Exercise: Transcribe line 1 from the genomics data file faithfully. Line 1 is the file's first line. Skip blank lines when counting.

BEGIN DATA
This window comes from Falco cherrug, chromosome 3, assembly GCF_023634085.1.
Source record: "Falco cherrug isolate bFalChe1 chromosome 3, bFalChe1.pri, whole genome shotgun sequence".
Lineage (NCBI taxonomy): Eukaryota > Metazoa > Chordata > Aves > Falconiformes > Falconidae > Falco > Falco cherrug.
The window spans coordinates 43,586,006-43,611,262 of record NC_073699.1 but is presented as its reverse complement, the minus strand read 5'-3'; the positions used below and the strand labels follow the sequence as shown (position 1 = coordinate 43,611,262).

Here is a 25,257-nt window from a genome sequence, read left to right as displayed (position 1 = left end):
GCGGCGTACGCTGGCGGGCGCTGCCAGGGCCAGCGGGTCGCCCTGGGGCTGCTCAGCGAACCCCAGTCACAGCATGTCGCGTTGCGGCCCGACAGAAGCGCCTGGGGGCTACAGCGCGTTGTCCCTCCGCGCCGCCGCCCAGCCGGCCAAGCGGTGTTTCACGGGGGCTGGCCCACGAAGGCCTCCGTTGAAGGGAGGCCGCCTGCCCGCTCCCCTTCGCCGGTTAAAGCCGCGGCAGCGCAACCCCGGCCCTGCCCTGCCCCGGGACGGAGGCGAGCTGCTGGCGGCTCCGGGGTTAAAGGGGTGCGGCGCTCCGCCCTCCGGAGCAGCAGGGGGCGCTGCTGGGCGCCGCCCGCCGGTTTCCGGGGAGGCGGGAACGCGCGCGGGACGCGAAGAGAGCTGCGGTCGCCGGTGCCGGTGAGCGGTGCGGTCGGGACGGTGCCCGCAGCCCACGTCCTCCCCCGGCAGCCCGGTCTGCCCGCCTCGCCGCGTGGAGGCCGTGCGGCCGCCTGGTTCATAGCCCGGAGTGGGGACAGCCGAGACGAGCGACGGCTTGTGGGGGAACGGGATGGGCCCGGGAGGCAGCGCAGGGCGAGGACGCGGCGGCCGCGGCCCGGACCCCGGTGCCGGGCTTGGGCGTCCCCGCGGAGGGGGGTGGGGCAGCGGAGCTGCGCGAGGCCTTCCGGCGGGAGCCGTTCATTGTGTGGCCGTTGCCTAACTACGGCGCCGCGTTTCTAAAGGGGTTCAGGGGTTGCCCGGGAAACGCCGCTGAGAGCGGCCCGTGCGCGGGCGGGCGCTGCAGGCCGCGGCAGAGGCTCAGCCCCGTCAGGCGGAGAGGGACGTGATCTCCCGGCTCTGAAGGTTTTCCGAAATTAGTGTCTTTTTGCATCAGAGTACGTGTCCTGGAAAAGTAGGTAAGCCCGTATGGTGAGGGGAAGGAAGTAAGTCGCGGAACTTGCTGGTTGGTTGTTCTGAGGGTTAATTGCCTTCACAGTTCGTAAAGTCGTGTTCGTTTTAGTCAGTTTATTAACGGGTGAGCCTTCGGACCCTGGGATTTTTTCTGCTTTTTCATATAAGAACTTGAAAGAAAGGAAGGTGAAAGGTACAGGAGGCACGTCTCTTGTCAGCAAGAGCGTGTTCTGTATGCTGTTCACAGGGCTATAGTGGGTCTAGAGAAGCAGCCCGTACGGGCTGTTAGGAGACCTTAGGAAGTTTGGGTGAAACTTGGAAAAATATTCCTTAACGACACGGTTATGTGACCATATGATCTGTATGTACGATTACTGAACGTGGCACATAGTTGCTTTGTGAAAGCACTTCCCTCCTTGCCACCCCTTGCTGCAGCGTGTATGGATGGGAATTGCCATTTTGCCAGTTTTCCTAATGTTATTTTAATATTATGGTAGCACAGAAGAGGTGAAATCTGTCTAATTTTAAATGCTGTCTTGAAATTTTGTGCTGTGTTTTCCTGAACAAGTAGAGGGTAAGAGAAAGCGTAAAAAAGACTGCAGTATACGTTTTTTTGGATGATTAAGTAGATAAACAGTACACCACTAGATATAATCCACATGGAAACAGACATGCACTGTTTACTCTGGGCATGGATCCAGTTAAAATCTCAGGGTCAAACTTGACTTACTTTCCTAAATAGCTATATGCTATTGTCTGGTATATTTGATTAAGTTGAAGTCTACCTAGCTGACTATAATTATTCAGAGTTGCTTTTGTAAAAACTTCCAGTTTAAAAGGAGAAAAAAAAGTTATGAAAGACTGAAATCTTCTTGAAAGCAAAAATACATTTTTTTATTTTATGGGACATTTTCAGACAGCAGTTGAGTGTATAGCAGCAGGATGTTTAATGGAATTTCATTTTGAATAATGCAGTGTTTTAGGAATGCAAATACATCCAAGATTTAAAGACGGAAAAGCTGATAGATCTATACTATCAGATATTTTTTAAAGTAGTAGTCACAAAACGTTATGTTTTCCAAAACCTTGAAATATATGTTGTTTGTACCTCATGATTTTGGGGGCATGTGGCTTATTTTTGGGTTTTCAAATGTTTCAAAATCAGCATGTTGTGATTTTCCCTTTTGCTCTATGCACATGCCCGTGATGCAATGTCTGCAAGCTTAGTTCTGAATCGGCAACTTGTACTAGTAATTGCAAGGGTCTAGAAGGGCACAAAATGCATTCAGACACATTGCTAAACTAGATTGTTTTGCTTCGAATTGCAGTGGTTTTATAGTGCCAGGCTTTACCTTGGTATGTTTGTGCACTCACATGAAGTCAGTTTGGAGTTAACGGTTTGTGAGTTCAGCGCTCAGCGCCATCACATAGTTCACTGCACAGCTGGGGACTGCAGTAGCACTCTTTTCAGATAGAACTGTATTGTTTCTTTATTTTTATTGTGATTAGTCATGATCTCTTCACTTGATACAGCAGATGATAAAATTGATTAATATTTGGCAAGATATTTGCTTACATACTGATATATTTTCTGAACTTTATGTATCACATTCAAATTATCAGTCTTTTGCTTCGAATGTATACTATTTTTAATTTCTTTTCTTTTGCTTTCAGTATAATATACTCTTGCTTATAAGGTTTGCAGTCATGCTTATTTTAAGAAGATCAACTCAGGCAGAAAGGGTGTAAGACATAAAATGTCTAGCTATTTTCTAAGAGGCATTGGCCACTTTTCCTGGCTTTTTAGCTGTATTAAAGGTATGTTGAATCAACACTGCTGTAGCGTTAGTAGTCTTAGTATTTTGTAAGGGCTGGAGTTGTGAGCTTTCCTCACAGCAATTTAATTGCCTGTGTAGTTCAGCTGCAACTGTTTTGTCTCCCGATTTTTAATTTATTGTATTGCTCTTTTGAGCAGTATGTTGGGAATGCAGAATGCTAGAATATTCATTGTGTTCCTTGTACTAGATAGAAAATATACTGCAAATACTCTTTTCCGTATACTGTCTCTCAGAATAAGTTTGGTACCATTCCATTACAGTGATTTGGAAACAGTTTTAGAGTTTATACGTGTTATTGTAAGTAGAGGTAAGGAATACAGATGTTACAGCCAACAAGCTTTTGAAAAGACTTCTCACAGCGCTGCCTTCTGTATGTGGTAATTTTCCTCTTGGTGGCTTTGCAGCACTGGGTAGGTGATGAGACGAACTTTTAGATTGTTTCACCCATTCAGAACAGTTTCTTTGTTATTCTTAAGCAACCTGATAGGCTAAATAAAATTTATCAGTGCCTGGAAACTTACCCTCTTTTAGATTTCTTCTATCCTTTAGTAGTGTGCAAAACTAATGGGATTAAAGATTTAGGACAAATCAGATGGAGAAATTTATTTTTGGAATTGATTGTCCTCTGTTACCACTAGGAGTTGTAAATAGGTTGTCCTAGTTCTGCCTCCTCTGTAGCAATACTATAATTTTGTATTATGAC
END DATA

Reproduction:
This window comes from Falco cherrug, chromosome 3, assembly GCF_023634085.1.